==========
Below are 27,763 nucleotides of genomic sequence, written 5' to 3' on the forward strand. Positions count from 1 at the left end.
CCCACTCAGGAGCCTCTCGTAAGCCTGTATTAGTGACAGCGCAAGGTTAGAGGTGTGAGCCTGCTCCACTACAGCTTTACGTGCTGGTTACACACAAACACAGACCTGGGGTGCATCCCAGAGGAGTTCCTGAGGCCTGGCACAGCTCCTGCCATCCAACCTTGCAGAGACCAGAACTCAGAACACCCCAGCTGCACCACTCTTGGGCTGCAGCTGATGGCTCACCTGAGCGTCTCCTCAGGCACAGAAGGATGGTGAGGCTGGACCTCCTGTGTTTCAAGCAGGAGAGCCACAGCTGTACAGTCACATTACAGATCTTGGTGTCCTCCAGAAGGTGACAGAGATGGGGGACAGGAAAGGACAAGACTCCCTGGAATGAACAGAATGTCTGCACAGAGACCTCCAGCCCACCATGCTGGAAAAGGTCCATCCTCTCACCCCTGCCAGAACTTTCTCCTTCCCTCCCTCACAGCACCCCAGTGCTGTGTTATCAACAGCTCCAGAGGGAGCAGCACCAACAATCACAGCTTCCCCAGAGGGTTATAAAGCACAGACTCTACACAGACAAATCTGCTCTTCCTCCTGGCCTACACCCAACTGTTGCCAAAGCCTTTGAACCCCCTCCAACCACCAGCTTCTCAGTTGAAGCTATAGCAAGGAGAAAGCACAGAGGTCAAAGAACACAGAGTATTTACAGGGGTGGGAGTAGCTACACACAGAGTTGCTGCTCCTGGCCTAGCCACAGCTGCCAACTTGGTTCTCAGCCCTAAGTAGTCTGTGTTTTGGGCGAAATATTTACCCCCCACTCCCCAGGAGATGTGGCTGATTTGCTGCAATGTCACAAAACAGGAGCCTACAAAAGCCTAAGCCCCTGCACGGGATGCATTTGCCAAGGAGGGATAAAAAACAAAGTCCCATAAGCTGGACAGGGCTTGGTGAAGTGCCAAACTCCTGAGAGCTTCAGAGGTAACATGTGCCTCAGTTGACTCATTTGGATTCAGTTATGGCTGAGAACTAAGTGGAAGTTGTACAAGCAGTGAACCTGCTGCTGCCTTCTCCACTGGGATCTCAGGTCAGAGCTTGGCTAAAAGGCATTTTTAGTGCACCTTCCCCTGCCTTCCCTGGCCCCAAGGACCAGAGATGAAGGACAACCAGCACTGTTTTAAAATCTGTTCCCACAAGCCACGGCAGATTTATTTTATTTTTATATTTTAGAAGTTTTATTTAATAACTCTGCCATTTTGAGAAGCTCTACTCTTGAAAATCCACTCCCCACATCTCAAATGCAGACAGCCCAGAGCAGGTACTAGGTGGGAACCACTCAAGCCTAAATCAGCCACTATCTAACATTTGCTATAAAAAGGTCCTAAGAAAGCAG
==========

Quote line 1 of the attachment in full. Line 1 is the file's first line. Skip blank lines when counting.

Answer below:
Below are 27,763 nucleotides of genomic sequence, written 5' to 3' on the forward strand. Positions count from 1 at the left end.